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Selling Off Your Nuclear? Here's What the NRC Has in Store

Fortnightly Magazine - June 15 1997

and safety. In the current economic environment, if new business arrangements, competition, or economic constraints result in any impairment of safety, it is imperative that our assessment mechanisms detect such problems early.

The commission has asked the staff to examine measures to identify plants where economic stress may be impacting safety. The NRC has approved for public comment a paper entitled, Establishing and Maintaining a Safety Conscious Work Environment. The paper includes as 'evidence of an emerging adverse trend' the following example: 'cost-cutting measures at the expense of safety considerations.'

Comments from the NRC staff have also indicated that the

commission intends to rely on intensified inspection programs and early detection of trends to assure safe operations in a competitive setting.


Decommissioning Costs

Decommissioning costs could raise difficult and interesting issues in the transfer of nuclear assets.

On one hand, the act of funding for future decommissioning costs does not involve recovery of a variable plant cost incurred with the production of units of output. The need to undertake the decommissioning process is fixed in place at the time a nuclear plant first becomes active. While perhaps not literally true, it can generally be said that the scope of the decommissioning task changes little as the plant's life continues.

Nevertheless, the scale of decommissioning costs is enormous. Current actual costs of plants such as Trojan, Rancho Seco, Connecticut Yankee, and Fort St. Vrain indicate that decommissioning expense lies in the $400-million range. NRC regulations currently require licensees to set aside a certain minimum amount [10 C.F.R. § 50.75(c)]. That minimum is far below the actual cost the industry has experienced. NRC staff has acknowledged that its current regulatory requirement is low. It intends to pursue rulemaking to increase the required minimum.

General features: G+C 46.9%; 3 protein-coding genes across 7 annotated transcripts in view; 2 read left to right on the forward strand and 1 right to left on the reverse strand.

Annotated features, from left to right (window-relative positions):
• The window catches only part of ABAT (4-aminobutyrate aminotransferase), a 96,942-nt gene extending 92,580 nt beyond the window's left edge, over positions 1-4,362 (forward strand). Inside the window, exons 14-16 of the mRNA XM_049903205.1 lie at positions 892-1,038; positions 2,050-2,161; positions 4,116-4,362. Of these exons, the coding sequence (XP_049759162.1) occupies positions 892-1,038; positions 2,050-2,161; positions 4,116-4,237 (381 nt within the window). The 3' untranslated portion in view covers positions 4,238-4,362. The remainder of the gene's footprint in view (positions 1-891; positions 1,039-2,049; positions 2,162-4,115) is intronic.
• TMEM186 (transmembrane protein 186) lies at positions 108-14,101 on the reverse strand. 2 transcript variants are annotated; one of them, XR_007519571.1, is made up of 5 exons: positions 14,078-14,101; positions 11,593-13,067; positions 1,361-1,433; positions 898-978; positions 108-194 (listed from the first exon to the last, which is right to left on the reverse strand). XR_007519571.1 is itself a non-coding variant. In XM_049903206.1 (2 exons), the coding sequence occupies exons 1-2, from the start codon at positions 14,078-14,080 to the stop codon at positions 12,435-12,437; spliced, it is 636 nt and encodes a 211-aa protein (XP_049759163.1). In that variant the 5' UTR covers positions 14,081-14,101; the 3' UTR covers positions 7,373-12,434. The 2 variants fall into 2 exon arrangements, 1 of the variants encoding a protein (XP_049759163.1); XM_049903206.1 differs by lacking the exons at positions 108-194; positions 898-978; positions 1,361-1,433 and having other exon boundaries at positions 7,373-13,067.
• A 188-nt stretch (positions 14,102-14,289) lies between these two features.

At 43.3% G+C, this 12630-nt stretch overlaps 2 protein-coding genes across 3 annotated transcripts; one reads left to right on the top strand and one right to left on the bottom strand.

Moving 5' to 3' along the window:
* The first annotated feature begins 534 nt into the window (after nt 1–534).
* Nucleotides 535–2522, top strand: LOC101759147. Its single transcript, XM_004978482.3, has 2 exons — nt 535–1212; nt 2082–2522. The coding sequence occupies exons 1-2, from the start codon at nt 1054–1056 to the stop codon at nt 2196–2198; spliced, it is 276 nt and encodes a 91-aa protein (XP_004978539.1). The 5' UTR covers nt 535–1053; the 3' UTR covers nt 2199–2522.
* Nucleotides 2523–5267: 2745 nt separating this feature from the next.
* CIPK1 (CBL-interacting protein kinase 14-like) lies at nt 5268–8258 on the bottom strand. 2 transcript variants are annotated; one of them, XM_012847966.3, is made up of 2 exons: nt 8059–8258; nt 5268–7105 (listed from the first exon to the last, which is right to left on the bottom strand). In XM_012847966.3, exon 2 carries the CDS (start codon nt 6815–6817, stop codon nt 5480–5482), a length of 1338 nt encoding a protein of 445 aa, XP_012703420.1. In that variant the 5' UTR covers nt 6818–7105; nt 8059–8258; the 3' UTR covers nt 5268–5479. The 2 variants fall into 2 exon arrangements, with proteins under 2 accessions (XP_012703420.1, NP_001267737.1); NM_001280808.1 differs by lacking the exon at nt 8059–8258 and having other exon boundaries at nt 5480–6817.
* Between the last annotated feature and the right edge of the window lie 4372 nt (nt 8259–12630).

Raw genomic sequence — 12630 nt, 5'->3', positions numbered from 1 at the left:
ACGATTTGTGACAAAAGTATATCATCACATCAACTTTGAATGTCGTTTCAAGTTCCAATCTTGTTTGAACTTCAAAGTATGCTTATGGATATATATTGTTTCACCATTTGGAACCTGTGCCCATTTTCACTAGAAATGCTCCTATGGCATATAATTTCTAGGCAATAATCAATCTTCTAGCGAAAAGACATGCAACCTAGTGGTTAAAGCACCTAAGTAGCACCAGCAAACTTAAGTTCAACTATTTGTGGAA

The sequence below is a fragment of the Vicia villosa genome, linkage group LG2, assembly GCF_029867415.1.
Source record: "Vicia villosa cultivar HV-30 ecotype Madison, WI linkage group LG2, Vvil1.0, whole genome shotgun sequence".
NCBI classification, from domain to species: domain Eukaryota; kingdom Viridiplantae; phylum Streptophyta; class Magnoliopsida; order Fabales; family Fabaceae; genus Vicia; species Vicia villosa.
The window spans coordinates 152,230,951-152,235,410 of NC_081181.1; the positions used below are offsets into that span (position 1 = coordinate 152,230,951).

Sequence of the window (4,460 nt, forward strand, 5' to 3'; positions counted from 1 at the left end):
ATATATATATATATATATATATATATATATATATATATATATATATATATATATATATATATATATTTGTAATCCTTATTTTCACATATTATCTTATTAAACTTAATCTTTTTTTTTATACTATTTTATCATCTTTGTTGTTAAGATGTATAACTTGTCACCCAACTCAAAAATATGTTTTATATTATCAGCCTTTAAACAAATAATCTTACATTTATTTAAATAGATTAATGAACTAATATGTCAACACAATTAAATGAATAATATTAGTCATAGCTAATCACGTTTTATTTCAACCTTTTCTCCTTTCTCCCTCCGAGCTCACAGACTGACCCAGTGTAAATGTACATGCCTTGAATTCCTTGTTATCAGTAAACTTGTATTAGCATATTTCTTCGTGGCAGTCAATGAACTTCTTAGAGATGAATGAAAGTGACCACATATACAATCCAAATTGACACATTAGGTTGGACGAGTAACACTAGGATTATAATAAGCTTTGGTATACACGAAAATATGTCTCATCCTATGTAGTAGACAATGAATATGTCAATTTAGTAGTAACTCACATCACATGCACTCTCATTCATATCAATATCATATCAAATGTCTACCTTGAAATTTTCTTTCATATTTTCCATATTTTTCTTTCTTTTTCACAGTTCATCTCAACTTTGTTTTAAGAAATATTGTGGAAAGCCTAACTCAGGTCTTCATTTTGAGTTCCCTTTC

Moreover, decommissioning costs will play a key role in how competitive markets shake out. Decommissions funding involves taking that level of cost incurred at the outset of the plant's productive life and spreading it out over each unit of output produced during that life. In the traditional setting of regulated monopoly, utilities recovered this cost from their customers. The need to recover these costs in a competitive market where prices are based on marginal costs could render some nuclear assets uneconomic. Decommissioning costs that have this effect represent but one class of costs described as "stranded."

While the matter has not escaped its share of controversy, it would seem that, as part of the restructuring process, stranded cost recovery for decommissioning costs must be put in place. This recovery would involve identifying the amount of the stranded costs, which would likely include decommissioning costs not yet recovered at the time of the shift to a competitive market. A non-bypassable charge, such as a charge for wires to deliver the power purchased in the competitive mode, is then put in place for a fixed period. These stranded costs are recovered from the system customers who would have been responsible for them in the regulated mode.

Interest is increasing in various plans to securitize these stranded costs. That is, the revenue stream